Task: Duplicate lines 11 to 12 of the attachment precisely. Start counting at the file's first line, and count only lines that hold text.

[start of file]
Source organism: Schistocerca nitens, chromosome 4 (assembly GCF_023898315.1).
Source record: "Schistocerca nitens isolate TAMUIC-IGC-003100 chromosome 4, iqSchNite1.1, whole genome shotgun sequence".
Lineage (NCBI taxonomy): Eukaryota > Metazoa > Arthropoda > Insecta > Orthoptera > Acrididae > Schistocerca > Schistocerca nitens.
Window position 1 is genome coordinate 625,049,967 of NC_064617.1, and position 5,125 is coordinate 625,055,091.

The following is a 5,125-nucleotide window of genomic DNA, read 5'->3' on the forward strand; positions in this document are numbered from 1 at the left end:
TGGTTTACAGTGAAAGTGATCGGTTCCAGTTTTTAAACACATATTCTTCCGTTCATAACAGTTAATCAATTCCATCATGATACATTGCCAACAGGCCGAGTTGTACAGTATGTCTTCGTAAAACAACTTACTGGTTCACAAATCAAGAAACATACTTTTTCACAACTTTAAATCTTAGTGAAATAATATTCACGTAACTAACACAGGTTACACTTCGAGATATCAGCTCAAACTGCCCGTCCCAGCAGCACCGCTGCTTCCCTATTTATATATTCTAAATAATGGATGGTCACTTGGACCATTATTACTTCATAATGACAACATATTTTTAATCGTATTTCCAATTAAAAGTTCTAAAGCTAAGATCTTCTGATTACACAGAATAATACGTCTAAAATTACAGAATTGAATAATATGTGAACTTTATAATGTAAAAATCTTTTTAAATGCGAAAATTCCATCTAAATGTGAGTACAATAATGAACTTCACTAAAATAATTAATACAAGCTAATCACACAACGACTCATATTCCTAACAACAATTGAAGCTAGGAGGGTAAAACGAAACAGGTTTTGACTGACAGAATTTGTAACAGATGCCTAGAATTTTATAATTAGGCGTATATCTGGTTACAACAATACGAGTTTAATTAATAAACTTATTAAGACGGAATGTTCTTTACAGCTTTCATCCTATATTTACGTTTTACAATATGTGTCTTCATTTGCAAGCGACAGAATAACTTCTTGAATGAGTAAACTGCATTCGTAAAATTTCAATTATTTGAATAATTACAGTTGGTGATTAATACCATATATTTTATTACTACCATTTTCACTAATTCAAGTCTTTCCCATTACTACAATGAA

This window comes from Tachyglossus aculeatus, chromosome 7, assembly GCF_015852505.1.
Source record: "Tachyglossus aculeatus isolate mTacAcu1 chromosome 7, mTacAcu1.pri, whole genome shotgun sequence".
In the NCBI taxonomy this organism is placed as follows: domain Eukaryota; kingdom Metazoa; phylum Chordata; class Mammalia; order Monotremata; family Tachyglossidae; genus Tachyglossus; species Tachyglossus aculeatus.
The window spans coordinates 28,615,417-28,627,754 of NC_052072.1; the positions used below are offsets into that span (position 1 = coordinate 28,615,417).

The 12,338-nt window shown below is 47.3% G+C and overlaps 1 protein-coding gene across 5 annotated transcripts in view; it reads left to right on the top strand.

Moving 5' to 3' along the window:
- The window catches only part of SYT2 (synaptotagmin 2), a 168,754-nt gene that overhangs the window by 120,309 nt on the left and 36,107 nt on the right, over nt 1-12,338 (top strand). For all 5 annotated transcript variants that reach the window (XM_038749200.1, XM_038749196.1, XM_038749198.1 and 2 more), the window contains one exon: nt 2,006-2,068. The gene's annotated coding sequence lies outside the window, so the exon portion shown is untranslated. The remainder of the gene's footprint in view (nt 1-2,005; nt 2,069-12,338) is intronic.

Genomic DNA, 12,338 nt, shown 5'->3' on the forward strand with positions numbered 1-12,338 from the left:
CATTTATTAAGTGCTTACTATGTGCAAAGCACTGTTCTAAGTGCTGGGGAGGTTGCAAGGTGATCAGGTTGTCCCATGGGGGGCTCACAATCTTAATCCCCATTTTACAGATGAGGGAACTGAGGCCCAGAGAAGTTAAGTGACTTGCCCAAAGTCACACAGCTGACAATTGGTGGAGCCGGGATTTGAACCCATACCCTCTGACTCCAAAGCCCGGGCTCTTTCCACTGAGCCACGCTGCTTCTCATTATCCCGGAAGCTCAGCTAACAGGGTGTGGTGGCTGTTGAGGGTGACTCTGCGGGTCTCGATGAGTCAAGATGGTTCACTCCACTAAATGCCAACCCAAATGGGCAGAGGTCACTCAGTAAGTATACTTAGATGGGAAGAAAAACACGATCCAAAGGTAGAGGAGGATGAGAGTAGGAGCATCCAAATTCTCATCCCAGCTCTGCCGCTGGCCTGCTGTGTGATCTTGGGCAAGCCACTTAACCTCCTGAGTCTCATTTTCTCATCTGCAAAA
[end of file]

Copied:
The 12,338-nt window shown below is 47.3% G+C and overlaps 1 protein-coding gene across 5 annotated transcripts in view; it reads left to right on the top strand.

Moving 5' to 3' along the window: